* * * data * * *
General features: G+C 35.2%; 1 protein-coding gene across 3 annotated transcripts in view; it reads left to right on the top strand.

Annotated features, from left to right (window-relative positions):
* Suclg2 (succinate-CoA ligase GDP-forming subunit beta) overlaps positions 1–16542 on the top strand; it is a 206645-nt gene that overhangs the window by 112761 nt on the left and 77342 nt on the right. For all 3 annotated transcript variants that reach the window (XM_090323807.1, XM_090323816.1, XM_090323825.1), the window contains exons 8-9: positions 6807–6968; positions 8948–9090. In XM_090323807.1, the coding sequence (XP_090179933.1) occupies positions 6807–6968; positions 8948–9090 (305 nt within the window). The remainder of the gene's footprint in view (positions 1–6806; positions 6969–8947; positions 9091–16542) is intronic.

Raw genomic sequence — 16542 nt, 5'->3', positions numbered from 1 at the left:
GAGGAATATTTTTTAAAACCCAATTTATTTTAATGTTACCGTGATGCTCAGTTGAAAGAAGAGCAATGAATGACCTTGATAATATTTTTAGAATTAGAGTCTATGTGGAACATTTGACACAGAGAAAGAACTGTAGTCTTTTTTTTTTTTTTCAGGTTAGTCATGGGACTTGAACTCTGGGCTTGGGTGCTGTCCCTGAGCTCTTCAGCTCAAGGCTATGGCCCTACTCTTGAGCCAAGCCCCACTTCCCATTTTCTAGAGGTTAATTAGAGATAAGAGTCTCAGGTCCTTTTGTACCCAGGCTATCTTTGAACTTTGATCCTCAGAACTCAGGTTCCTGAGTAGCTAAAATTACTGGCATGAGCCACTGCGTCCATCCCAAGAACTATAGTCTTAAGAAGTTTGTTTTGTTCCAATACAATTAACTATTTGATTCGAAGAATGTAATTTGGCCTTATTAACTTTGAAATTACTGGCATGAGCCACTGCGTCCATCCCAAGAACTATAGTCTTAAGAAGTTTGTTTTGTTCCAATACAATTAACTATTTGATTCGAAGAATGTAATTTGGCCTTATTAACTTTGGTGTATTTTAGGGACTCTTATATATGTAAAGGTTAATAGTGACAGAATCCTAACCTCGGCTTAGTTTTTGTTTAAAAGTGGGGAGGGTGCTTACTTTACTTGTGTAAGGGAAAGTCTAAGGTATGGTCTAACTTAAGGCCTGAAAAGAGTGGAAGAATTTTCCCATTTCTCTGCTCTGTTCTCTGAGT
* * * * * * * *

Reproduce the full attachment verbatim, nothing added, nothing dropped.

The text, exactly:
General features: G+C 35.2%; 1 protein-coding gene across 3 annotated transcripts in view; it reads left to right on the top strand.

Annotated features, from left to right (window-relative positions):
* Suclg2 (succinate-CoA ligase GDP-forming subunit beta) overlaps positions 1–16542 on the top strand; it is a 206645-nt gene that overhangs the window by 112761 nt on the left and 77342 nt on the right. For all 3 annotated transcript variants that reach the window (XM_090323807.1, XM_090323816.1, XM_090323825.1), the window contains exons 8-9: positions 6807–6968; positions 8948–9090. In XM_090323807.1, the coding sequence (XP_090179933.1) occupies positions 6807–6968; positions 8948–9090 (305 nt within the window). The remainder of the gene's footprint in view (positions 1–6806; positions 6969–8947; positions 9091–16542) is intronic.

Raw genomic sequence — 16542 nt, 5'->3', positions numbered from 1 at the left:
GAGGAATATTTTTTAAAACCCAATTTATTTTAATGTTACCGTGATGCTCAGTTGAAAGAAGAGCAATGAATGACCTTGATAATATTTTTAGAATTAGAGTCTATGTGGAACATTTGACACAGAGAAAGAACTGTAGTCTTTTTTTTTTTTTTCAGGTTAGTCATGGGACTTGAACTCTGGGCTTGGGTGCTGTCCCTGAGCTCTTCAGCTCAAGGCTATGGCCCTACTCTTGAGCCAAGCCCCACTTCCCATTTTCTAGAGGTTAATTAGAGATAAGAGTCTCAGGTCCTTTTGTACCCAGGCTATCTTTGAACTTTGATCCTCAGAACTCAGGTTCCTGAGTAGCTAAAATTACTGGCATGAGCCACTGCGTCCATCCCAAGAACTATAGTCTTAAGAAGTTTGTTTTGTTCCAATACAATTAACTATTTGATTCGAAGAATGTAATTTGGCCTTATTAACTTTGAAATTACTGGCATGAGCCACTGCGTCCATCCCAAGAACTATAGTCTTAAGAAGTTTGTTTTGTTCCAATACAATTAACTATTTGATTCGAAGAATGTAATTTGGCCTTATTAACTTTGGTGTATTTTAGGGACTCTTATATATGTAAAGGTTAATAGTGACAGAATCCTAACCTCGGCTTAGTTTTTGTTTAAAAGTGGGGAGGGTGCTTACTTTACTTGTGTAAGGGAAAGTCTAAGGTATGGTCTAACTTAAGGCCTGAAAAGAGTGGAAGAATTTTCCCATTTCTCTGCTCTGTTCTCTGAGT